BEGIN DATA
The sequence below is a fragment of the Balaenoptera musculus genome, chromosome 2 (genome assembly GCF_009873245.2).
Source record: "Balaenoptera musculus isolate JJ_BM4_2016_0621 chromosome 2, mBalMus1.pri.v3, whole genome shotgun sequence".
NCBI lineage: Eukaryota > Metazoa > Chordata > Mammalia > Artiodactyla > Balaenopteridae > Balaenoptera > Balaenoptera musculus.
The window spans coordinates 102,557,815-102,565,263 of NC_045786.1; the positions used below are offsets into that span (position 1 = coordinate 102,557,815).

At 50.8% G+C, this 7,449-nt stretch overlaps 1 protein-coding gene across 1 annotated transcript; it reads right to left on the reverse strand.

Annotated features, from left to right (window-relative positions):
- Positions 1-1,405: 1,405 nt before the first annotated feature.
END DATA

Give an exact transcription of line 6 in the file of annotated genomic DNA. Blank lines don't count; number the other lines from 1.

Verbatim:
Annotated features, from left to right (window-relative positions):